Assessment

  1. In class small group reading of news articles will be formatively assessed by student summaries, class discussion, and individual summary cards submitted at the end of class.
  2. Prior to students reading the assigned primary literature papers, a primary literature understanding quiz should be administered. This pre-test will measure their understanding of the different components of a primary literature paper and other types of scientific literature.
  3. During lectures, the instructor will pose questions (clickers perhaps) where students can gauge their understanding of the material. Students may pair-share to discuss their answers and perhaps change their responses. At the end of each class, students will take a short quiz related to each of the assigned readings. This allows the instructor to clarify the information that students found difficult to grasp, but also holds them accountable for the material. The instructor can use these formative assessments to determine which areas need further explanation in the next lecture.
  4. Students will be given at least one homework assignment where they write up a one page experimental design to test something put forward in one of the primary literature papers or a concept put forward in lecture (see above). The instructor will provide an experimental design grading rubric and discuss this with the students in class. This formative assessment will allow the instructor to determine whether students grasp the material and if they understand how to effectively design an experiment.
  5. The summative assessment (exam) questions will be aligned to address the stated learning goals (see above). The questions will be geared towards the different levels of Bloom's Taxonomy indicated by the key underlined words (see above).
  6. After reading all of the primary literature papers, students should be given the same primary literature understanding quiz as a post-test. The pre- and post-test scores should be compared and shared with the students.

References and Resources

  • PowerPoint Lecture (Included with this curriculum in a separate file as an attachment).
Articles for "Science in the News" Opening Session (These short articles should be obtained from recent news reports that discuss topics of how climate instability is negatively impacting life on earth. A variety of articles that touch on various topics should be selected so that students can make the connection to climate instability.)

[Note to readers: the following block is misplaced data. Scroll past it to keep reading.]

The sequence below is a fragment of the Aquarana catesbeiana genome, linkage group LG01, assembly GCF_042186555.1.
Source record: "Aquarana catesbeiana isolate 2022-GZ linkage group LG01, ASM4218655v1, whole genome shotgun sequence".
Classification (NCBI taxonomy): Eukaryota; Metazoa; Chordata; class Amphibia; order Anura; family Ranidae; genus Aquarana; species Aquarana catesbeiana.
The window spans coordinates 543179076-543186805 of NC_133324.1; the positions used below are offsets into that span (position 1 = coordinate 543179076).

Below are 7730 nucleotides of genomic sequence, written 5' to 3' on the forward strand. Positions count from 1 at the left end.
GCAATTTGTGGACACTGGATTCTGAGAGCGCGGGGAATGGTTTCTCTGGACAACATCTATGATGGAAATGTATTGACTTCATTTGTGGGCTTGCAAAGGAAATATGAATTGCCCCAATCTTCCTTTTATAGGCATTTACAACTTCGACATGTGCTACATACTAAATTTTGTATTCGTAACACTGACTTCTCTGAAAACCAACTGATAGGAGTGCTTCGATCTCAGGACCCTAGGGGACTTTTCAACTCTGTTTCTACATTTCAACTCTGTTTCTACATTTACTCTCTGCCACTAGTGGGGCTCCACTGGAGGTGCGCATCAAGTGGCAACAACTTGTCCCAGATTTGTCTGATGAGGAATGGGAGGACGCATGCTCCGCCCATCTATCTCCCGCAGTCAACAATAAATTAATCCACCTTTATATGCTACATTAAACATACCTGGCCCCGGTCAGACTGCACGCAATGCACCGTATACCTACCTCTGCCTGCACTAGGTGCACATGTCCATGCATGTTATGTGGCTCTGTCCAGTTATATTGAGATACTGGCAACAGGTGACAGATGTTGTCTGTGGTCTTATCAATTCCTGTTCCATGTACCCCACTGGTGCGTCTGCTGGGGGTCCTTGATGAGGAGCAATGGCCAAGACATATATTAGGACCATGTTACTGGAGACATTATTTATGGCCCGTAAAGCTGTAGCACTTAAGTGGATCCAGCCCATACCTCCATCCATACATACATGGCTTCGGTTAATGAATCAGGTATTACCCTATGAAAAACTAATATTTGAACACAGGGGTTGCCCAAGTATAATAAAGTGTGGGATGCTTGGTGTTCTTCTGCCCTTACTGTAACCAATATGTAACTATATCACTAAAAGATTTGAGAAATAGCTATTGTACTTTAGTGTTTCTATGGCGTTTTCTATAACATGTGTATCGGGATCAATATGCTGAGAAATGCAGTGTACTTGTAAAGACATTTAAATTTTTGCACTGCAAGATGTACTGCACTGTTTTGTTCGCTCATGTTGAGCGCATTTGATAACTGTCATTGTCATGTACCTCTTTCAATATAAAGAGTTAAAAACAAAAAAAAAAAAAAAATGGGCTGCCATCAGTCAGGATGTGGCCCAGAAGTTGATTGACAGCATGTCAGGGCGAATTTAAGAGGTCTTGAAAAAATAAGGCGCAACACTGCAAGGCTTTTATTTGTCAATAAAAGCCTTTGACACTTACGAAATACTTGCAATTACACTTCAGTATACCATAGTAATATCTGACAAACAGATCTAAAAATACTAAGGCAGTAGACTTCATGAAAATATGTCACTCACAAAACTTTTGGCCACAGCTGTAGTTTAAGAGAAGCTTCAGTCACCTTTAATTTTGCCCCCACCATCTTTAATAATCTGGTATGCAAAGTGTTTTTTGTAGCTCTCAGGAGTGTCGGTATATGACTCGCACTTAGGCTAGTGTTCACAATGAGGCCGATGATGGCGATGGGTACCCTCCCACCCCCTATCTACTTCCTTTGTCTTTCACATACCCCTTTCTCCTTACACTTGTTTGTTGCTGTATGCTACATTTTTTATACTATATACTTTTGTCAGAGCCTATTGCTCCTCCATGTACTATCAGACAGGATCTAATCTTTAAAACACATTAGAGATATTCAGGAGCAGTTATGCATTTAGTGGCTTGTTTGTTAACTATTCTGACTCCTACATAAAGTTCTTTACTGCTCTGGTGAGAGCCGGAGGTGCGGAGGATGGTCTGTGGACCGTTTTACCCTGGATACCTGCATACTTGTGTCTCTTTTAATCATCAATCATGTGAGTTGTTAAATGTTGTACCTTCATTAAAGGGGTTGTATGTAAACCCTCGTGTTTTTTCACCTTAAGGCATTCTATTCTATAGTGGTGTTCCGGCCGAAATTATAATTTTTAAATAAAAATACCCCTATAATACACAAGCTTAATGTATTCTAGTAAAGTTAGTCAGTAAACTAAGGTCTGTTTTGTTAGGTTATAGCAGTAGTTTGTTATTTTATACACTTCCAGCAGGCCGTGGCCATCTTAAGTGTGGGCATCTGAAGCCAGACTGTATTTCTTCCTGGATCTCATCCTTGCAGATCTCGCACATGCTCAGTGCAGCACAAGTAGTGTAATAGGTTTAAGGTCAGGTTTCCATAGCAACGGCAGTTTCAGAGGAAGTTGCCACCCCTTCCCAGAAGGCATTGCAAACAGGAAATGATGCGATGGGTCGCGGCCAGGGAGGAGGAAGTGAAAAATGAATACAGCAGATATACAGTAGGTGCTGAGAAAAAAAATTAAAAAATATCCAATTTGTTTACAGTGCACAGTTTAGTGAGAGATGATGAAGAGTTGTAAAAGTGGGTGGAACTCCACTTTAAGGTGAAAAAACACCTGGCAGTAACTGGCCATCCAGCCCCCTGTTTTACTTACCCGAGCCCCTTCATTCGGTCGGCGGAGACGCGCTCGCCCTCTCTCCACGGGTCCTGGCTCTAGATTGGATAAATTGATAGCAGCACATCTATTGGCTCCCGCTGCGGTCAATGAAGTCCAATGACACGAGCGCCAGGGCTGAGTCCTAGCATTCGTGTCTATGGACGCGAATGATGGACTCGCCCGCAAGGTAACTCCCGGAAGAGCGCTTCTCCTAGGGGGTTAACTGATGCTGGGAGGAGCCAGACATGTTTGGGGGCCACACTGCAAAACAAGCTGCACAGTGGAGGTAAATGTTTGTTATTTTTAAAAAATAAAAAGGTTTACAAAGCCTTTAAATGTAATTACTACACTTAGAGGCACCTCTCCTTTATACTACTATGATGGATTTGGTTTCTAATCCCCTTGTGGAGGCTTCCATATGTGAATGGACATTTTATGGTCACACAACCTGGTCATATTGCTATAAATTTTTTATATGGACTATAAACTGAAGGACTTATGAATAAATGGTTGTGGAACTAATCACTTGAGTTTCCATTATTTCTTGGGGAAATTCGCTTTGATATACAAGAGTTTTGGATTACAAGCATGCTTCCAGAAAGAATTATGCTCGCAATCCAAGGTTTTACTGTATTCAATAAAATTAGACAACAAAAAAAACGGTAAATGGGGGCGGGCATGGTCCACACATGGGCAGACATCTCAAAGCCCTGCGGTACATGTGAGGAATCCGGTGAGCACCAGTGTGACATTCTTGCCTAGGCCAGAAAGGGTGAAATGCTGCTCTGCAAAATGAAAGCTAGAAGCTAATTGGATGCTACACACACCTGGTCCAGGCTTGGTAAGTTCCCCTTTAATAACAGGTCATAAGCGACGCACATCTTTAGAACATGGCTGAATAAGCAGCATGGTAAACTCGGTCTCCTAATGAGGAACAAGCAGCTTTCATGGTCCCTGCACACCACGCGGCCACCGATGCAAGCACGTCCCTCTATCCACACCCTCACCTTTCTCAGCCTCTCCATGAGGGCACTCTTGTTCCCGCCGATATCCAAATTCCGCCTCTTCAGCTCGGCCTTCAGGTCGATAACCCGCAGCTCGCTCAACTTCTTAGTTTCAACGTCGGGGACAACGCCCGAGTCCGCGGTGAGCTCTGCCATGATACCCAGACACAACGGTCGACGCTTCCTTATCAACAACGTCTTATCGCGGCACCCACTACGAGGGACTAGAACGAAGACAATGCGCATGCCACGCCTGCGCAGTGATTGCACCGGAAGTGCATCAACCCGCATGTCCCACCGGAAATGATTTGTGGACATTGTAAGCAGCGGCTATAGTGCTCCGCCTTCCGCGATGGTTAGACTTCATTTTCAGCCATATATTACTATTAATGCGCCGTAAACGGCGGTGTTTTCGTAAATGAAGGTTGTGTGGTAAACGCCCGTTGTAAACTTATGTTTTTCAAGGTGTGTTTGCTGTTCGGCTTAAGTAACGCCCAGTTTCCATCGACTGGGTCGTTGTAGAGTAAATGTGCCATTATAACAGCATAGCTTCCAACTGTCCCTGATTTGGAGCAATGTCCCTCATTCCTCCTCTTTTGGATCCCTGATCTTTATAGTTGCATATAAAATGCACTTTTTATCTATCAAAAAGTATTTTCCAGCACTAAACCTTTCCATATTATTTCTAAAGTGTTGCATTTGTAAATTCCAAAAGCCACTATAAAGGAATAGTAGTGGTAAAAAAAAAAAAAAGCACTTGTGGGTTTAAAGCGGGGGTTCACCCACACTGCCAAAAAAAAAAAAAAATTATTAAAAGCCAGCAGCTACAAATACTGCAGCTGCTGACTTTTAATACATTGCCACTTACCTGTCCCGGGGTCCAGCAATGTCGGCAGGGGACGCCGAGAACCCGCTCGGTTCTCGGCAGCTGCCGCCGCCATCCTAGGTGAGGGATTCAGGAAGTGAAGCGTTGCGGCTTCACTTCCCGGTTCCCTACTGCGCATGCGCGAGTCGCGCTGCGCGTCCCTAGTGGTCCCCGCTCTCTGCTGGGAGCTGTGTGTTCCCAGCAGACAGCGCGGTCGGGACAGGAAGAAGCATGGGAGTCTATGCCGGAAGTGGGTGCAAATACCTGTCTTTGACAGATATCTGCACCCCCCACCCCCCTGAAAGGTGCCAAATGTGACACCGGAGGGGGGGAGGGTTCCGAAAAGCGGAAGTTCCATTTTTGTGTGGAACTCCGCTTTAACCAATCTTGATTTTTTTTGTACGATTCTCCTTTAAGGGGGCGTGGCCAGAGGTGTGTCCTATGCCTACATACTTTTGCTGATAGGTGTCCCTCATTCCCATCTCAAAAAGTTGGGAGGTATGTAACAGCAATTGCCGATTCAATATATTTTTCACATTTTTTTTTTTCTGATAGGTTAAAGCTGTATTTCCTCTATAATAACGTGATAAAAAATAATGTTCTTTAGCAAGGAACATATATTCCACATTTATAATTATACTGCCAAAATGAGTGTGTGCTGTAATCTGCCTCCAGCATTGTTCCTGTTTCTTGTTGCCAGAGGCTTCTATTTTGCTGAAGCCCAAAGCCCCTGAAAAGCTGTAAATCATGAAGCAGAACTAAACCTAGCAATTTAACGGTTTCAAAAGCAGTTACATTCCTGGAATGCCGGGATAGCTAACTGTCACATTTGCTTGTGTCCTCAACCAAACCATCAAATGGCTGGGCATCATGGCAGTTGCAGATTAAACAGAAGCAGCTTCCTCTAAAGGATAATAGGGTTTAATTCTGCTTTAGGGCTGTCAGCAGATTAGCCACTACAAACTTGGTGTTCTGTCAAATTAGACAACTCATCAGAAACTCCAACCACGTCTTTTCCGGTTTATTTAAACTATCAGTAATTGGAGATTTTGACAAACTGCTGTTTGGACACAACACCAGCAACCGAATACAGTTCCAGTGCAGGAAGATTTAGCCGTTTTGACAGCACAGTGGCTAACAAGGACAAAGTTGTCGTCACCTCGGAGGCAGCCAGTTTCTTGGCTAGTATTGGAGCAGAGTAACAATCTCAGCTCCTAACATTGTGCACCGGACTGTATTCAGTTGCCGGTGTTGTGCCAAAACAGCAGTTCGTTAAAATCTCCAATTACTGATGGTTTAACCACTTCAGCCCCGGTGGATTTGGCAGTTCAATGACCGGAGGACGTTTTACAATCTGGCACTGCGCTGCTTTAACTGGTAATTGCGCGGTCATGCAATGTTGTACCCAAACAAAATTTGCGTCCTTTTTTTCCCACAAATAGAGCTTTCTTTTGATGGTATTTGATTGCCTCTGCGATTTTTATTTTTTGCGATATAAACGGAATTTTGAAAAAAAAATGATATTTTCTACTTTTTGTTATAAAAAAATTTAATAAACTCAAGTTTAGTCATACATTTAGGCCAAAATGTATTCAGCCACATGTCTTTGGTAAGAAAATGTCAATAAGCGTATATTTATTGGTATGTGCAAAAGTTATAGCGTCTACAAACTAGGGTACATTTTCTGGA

• Review Articles and Assigned Primary Literature Papers:
    • Assaf Anyamba, Jean-Paul Chretien, Jennifer Small, Compton J Tucker, and Kenneth J Linthicum. "Developing global climate anomalies suggest potential disease risks for 2006 - 2007." International Journal of Health Geographics 2006, 5:60
    • Robert W. Sutherst. "Global Change and Human Vulnerability to Vector-Borne Diseases." Clinical Microbiology Reviews. Jan. 2004, p. 136-173 Vol. 17, No. 1
    • Annabel Rector, Gregory D. Bossart, Shin-Je Ghim, John P. Sundberg, A. Bennett Jenson, and Marc Van Ranst. "Characterization of a Novel Close-to-Root Papillomavirus from a Florida Manatee by Using Multiply Primed Rolling-Circle Amplification: Trichechus manatus latirostris Papillomavirus Type." Journal of Virology, Nov. 2004, p. 12698-12702 Vol. 78, No. 22.
    • Florent E. Angly, et. al. The Marine Viromes of Four Oceanic Regions. PLOS Biology, November 2006, Volume 4, Issue 2121-11.
    • Patricia E. Ganey and Steven A. Boyd. "An Approach to Evaluation of the Effect of Bioremediation on Biological Activity of Environmental Contaminants: Dechlorination of Polychlorinated Biphenyls." Environmental Health Perspectives, Vol. 113, No. 2, February 2005.
    • C. P. D. Brussaard et. al. "Isolation and Phylogenetic Analysis of Novel Viruses Infecting the Phytoplankton Phaeocystis globosa (Prymnesiophyceae)." Applied and Environmental Microbiology. June 2004, p. 3700-3705 Vol. 70, No. 6.
    • Rebecca A. Woodruff, et. al. "Molecular Identification of a Papilloma Virus from Cutaneous Lesions of Captive and Free-ranging Florida Manatees." Journal of Wildlife Diseases, 41(2), 2005, pp. 437-441.
    • Scott Goetz, et al. "Crisis in Earth Observation." Science 315, 1767 (2007).
    • BA Werness, et al. "Association of human papillomavirus types 16 and 18 E6 proteins with p53." Science 248, 76 (1990).
  • Rubric for Scientific Writing and Experimental Design
  • Pre- and Post-Test for understanding of primary literature

Evergreen State College